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From:David Griffiths Date:June 25 2004 9:07pm
Subject:Re: MySQL Crashing On Index Creation/Select count(*) statement -
InnoDB tables
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Frank,

We used the 64-bit source to compile 4.0.20, and we used the 32-bit 
binaries.

The problem was tracked down at about 1am - it was the kernel (or the 
SCSI drivers). We put a 3Ware SATA Raid-5 card in, and all the crashes 
went away.

There are 64-bit binaries, but we had some problems with them (the guy 
that initially tried them can't remember the exact issue). You need to 
had a -fPic flag to get them to compile for the Opteron.

The PIC flag is for position-independant code. Google it with Opteron 
and you'll see a bunch of posts on it.

David



Dr. Frank Ullrich wrote:

> David,
>
>
> David Griffiths wrote:
>
>> We are in the process of setting up a new MySQL server. It's a 
>> dual-Opteron (Tyan Thunder K8S motherboard) with 6 gig of DDR333 RAM 
>> (registered) and an LSI SCSI card with 6 SCSI drives (5 in a RAID-5 
>> array, with one hot-spare) running SuSE Enterprise 8.1 (64-bit).
>>
>> I loaded all our data (about 2 gig) into the database back on 
>> Tuesday, and created the indexes without issue, as a test to see how 
>> long it would take.
>>
>> Tonight, we were going to cut over to this new machine. I was setting 
>> up data as a test run, and started coming across "Database page 
>> corruption on disk or a failed file read of page" errors.
>>
>> At first, we were using MySQL 4.0.20 64-bit, compiled from source by 
>> us (the -fPic option needs to be included in the Makefile, and for 
>> some reason isn't in the binaries - also, no release notes for the AMD64 
>
>
> So you can't use the binaries that MySQL provides and therefore you 
> didn't test them? Or did you?
> Why is this -fPic option important?
> I'm curious because we have a dual opteron system too and I wanted to 
> install the 64bit binary (4.0.20-standard) from the MySQL web site.
>
> Regards,
>    Frank.
>
>
>> platform at http://dev.mysql.com/doc/mysql/en/Linux.html).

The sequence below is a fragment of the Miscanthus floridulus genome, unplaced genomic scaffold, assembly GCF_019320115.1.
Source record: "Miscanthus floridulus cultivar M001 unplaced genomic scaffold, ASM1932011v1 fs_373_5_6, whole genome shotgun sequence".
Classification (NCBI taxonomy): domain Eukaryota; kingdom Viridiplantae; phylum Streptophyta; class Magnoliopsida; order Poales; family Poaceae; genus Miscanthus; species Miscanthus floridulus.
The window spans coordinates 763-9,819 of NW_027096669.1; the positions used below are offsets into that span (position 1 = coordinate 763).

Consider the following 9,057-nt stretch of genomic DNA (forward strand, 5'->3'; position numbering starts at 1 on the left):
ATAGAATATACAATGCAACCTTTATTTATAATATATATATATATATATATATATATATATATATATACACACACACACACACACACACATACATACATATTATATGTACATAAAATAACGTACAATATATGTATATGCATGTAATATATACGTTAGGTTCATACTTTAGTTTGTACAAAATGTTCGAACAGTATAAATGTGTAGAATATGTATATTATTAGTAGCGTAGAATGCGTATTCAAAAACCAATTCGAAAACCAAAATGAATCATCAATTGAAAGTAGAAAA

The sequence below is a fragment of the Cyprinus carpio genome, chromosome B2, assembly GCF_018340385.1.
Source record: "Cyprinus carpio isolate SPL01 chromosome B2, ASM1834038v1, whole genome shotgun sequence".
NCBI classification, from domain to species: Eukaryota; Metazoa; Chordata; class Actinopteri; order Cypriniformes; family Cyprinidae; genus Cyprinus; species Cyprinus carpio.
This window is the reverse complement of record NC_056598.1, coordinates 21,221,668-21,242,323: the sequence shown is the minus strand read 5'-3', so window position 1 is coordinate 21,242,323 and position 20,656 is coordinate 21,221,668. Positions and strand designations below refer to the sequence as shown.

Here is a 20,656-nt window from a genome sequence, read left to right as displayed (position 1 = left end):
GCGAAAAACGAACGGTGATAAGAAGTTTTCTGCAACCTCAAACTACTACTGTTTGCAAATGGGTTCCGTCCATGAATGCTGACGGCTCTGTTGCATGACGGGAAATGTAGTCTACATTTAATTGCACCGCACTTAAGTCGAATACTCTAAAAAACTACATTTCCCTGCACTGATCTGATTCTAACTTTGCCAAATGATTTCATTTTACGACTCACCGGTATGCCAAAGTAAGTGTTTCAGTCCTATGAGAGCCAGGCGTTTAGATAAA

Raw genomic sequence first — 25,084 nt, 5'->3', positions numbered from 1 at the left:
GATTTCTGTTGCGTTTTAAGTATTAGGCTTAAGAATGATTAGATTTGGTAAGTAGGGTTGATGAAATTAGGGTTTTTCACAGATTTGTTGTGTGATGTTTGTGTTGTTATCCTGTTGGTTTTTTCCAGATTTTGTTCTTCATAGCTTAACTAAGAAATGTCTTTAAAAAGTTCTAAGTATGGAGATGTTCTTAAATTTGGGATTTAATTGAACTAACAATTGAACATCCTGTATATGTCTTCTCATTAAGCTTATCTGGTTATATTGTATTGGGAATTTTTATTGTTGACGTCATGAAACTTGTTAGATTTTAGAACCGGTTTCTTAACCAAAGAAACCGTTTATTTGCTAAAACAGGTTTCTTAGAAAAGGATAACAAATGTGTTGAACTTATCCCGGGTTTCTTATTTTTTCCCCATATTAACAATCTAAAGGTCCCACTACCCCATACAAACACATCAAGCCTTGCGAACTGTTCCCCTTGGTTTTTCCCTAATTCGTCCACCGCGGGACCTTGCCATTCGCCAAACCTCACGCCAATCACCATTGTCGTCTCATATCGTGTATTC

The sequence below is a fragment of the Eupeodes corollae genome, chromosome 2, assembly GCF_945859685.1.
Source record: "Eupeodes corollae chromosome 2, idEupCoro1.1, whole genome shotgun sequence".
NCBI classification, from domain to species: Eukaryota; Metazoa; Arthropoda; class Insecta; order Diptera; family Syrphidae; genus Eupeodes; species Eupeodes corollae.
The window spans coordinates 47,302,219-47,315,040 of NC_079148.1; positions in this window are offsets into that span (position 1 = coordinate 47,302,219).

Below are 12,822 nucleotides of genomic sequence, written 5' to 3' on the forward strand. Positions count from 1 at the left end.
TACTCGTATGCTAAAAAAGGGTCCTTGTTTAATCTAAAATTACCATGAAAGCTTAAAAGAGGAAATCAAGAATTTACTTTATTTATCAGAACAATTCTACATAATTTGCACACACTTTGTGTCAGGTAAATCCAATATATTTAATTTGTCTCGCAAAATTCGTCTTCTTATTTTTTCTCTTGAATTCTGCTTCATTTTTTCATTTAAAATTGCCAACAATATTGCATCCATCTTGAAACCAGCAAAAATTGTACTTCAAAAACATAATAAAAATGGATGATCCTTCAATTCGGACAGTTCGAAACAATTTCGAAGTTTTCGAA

>>
>> I could consistently crash the database by creating an index on a 
>> column (a varchar(50)). I could also crash it doing a "SELECT 
>> COUNT(*)..." from a table with 3 million rows. Unfort, I did not save 
>> the crash-log.
>>
>> We rolled back to 4.0.18, also 64-bit. Exactly the same issue. Here's 
>> the output.
>>
>>
> -------------------------------------------------------------------------------------------------------------
> 
>>
>> InnoDB: Database page corruption on disk or a failed
>> InnoDB: file read of page 12244.
>> InnoDB: You may have to recover from a backup.
>> 040624 17:21:59  InnoDB: Page dump in ascii and hex (16384 bytes):
>> ...
>> 040624 17:21:59  InnoDB: Page checksum 1484130208, 
>> prior-to-4.0.14-form checksum 1108511089
>> InnoDB: stored checksum 2958040096, prior-to-4.0.14-form stored 
>> checksum 1108511089
>> InnoDB: Page lsn 0 204702464, low 4 bytes of lsn at page end 204702464
>> InnoDB: Page may be an index page where index id is 0 24
>> InnoDB: and table yw/boats2 index PRIMARY
>> InnoDB: Database page corruption on disk or a failed
>> InnoDB: file read of page 12244.
>> InnoDB: You may have to recover from a backup.
>> InnoDB: It is also possible that your operating
>> InnoDB: system has corrupted its own file cache
>> InnoDB: and rebooting your computer removes the
>> InnoDB: error.
>> InnoDB: If the corrupt page is an index page
>> InnoDB: you can also try to fix the corruption
>> InnoDB: by dumping, dropping, and reimporting
>> InnoDB: the corrupt table. You can use CHECK